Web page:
- Champion race horse Frankel one of the world's most sought-after mates
- Had been tipped to breed with Black Caviar in "Brangelina" union of the racing world
- But experts say Frankel better suited to Black Caviar's mother -- 11-year-old mare Helsinge
- Frankel expected to breed with up to four mares a day, earning $160,000 each time
After conquering the race track, superstar colt Frankel is set to become one of the most sought-after gigolos on the planet -- and his rival's mum could be the perfect love match.
In a plot reminiscent of a daytime soap opera, champion race horse Frankel would be an ideal mate to rival Black Caviar's mum, experts say.
Frankel wrapped up his stellar career in the Champion Stakes at Ascot on Saturday with an unblemished 14-win record, while Australian mare Black Caviar also remains unbeaten in 22 races.
The two highest-rated race horses in the world had been tipped to meet in the breeding sheds once six-year-old Black Caviar also retired.
But the "Brangelina" of the racing world wouldn't necessarily produce champion bundles of joy. In fact, distance runner Frankel may be better suited to Black Caviar's mum -- 11-year-old Australian mare Helsinge.
"To be honest, Frankel and Black Caviar's bloodlines aren't ideally suited," Richard Andrews, of Racing Victoria in Australia, told CNN, when asked if the equine equivalent of Hollywood stars Brad Pitt and Angelina Jolie was on the cards.
"I would have their genetic make-up tested using the Equinome method -- this would ascertain if Frankel has any sprinting or middle distance genes in him.
"Otherwise a pure stayer to a pure sprinter could end up with a slow horse."
Black Caviar's co-owner Neil Warrett had hinted that Frankel may be a good match, telling Australian newspaper The Age: "We would consider going to Frankel because he is clearly the best distance horse in the world."
But it seems Black Caviar's mother Helsinge may be better suited to the task. She has already proved herself to be a wonder mom, giving birth to successful racing horses Moshe and All Too Hard.
Her recent foal, the half-sister to Black Caviar, sold for $2.6 million at auction in April.
Four-year-old Frankel earned Saudi owner Prince Khalid Abdullah more than $4 million in prize money on the race track.
But even greater returns await in his new life as a stud, with thoroughbred owners across the world sending in their mares' CV's in the hope of securing a date with arguably the greatest race horse of all time.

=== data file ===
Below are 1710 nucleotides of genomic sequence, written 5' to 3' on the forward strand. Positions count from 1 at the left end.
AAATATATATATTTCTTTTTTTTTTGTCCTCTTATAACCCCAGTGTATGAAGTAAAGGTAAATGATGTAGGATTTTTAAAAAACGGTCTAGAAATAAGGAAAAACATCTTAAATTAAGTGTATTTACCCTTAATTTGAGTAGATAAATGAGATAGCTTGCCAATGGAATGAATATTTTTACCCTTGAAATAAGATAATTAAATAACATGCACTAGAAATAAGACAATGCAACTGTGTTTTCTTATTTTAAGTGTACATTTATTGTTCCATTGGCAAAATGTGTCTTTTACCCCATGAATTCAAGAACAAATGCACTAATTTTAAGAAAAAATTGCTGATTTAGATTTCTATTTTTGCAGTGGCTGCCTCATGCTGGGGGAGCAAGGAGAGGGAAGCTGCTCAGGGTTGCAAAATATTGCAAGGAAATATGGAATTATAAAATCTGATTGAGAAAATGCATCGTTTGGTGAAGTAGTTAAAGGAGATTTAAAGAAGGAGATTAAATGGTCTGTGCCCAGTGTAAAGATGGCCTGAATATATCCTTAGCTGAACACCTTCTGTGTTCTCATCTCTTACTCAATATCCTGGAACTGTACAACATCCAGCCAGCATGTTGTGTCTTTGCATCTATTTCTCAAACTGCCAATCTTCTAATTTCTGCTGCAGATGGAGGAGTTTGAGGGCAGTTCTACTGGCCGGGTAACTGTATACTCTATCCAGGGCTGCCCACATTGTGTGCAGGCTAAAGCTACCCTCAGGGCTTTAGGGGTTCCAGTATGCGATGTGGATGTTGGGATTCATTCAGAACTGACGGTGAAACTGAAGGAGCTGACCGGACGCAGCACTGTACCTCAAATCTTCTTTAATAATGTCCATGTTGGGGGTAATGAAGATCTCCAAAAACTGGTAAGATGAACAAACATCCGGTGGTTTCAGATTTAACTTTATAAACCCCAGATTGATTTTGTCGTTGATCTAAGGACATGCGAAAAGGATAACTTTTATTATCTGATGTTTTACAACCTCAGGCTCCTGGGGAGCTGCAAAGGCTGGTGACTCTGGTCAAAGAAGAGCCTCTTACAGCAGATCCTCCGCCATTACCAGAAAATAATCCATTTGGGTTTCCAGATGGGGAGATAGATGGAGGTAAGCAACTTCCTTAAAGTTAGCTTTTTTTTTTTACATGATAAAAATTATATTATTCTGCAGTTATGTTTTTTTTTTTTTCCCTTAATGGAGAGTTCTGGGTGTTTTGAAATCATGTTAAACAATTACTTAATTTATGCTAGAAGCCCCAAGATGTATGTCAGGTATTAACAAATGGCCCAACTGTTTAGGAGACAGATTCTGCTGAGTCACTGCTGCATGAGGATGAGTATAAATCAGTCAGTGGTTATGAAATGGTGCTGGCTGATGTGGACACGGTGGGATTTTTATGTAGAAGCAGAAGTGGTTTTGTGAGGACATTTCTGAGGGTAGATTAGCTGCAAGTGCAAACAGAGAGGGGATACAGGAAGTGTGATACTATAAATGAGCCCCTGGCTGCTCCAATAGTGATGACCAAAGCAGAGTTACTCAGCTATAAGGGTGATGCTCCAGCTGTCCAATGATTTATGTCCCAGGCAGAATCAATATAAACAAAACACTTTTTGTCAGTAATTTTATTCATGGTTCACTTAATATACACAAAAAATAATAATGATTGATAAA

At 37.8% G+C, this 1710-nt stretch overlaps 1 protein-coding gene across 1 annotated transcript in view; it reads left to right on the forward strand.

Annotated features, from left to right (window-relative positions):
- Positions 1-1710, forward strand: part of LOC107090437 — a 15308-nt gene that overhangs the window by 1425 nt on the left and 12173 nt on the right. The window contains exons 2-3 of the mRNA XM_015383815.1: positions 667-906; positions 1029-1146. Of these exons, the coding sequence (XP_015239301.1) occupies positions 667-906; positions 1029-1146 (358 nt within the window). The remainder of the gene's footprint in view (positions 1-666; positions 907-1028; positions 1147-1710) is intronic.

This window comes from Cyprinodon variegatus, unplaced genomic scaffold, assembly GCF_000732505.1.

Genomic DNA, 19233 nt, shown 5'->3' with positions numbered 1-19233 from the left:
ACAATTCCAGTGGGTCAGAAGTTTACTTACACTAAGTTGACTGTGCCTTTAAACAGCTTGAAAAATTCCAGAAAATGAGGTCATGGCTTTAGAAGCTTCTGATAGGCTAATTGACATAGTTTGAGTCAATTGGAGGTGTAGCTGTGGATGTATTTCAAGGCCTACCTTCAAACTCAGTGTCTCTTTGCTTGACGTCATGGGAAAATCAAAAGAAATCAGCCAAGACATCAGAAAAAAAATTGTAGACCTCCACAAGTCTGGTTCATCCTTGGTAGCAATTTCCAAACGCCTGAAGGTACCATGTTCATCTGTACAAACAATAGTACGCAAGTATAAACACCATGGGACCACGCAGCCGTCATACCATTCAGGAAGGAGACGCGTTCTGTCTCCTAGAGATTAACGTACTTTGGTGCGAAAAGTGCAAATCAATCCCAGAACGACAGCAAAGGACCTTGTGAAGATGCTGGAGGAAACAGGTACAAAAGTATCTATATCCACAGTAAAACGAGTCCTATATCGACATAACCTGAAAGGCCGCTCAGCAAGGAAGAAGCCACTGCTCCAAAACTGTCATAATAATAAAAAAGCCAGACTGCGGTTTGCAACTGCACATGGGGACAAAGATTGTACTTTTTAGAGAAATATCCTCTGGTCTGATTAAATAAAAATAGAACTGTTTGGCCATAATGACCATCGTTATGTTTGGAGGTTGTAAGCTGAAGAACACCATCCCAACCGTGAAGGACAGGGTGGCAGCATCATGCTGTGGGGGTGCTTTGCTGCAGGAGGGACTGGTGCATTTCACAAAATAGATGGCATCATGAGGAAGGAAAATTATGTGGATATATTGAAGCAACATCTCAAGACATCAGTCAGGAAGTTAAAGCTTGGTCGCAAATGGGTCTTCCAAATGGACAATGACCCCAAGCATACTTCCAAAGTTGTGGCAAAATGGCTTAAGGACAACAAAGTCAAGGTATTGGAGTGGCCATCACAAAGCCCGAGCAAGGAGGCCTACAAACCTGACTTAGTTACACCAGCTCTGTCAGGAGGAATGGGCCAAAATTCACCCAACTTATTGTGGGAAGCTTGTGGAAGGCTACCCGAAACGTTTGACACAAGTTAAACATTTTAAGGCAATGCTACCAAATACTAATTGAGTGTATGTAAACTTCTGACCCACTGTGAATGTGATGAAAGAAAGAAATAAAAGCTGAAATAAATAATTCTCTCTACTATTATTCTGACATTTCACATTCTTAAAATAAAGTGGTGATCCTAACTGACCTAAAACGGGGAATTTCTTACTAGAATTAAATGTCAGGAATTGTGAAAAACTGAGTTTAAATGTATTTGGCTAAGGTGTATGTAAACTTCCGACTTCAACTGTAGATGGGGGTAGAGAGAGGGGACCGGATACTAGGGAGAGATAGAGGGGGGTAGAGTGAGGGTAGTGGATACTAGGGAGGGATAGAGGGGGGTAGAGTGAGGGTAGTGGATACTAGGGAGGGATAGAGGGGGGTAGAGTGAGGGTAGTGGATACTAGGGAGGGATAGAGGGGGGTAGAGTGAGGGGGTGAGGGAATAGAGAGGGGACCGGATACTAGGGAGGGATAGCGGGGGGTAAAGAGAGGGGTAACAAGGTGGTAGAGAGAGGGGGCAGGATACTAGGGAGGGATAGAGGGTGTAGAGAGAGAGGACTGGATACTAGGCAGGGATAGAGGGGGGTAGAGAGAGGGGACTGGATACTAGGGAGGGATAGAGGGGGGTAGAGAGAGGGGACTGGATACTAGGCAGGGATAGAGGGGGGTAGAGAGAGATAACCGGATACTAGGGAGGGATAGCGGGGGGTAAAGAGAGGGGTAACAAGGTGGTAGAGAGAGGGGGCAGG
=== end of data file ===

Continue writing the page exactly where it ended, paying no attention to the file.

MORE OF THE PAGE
The British horse is expected to start his new duties in February, commanding a fee of $160,000 each time he sires a foal.
And with three to four mares falling under Frankel spell every day, the colt could notch up $16 million each year -- depending on his libido and fertility.
Mating usually takes place in a special breeding shed, with handlers overseeing the union. The mare will have thick padding placed on her back and hind feet to guard against injury of the expensive thoroughbreds.
Should he fail to rise to the occasion, Frankel may well return to the race course, as other champion thoroughbreds have done in the past.
For now, Frankel will have a few weeks rest before he heads to pastures new -- at Banstead Manor Stud, Cheveley - part of the Juddmonte Farms breeding arm of Abdullah's racing operation.
Frankel is quite the catch for equine cupids -- his father was 2001 Epsom Derby winner Galileo, while his mother Kind won six races during her career.
"As with most bluebloods, Frankel's colt would potentially be worth tens of millions of dollars," Andrews said.
"As a yearling (a race horse between one and two-years-old), it could be worth $3 million to $10 million -- depending on a potential bidding war between Ireland's Coolmore Stud Farm and Sheikh Mohammed Bin Rashid Al Maktoum's Darley Stud Farm."
There's no guaranteeing the quality of Frankel's offspring. But if his parents are anything to go by -- father Galileo had huge stamina, while mother Kind possessed speed -- older female Helisinge may prove to be a match made in heaven.